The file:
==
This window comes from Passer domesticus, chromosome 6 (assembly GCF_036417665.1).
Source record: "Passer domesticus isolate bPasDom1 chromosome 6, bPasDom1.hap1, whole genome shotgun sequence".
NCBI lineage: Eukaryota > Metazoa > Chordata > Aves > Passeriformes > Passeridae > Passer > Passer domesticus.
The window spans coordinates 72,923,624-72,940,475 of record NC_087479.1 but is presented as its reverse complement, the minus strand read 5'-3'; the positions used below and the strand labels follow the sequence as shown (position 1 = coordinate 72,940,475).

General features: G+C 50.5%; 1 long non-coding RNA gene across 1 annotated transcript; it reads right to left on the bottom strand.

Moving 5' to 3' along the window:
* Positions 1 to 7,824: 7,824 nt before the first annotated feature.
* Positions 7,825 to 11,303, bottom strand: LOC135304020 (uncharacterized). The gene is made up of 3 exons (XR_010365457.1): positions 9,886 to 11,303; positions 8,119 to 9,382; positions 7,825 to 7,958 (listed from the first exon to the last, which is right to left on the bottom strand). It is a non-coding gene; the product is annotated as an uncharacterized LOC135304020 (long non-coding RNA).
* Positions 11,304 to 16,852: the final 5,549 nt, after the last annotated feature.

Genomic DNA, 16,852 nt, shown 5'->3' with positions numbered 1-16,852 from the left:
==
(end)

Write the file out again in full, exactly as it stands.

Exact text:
This window comes from Passer domesticus, chromosome 6 (assembly GCF_036417665.1).
Source record: "Passer domesticus isolate bPasDom1 chromosome 6, bPasDom1.hap1, whole genome shotgun sequence".
NCBI lineage: Eukaryota > Metazoa > Chordata > Aves > Passeriformes > Passeridae > Passer > Passer domesticus.
The window spans coordinates 72,923,624-72,940,475 of record NC_087479.1 but is presented as its reverse complement, the minus strand read 5'-3'; the positions used below and the strand labels follow the sequence as shown (position 1 = coordinate 72,940,475).

General features: G+C 50.5%; 1 long non-coding RNA gene across 1 annotated transcript; it reads right to left on the bottom strand.

Moving 5' to 3' along the window:
* Positions 1 to 7,824: 7,824 nt before the first annotated feature.
* Positions 7,825 to 11,303, bottom strand: LOC135304020 (uncharacterized). The gene is made up of 3 exons (XR_010365457.1): positions 9,886 to 11,303; positions 8,119 to 9,382; positions 7,825 to 7,958 (listed from the first exon to the last, which is right to left on the bottom strand). It is a non-coding gene; the product is annotated as an uncharacterized LOC135304020 (long non-coding RNA).
* Positions 11,304 to 16,852: the final 5,549 nt, after the last annotated feature.

Genomic DNA, 16,852 nt, shown 5'->3' with positions numbered 1-16,852 from the left: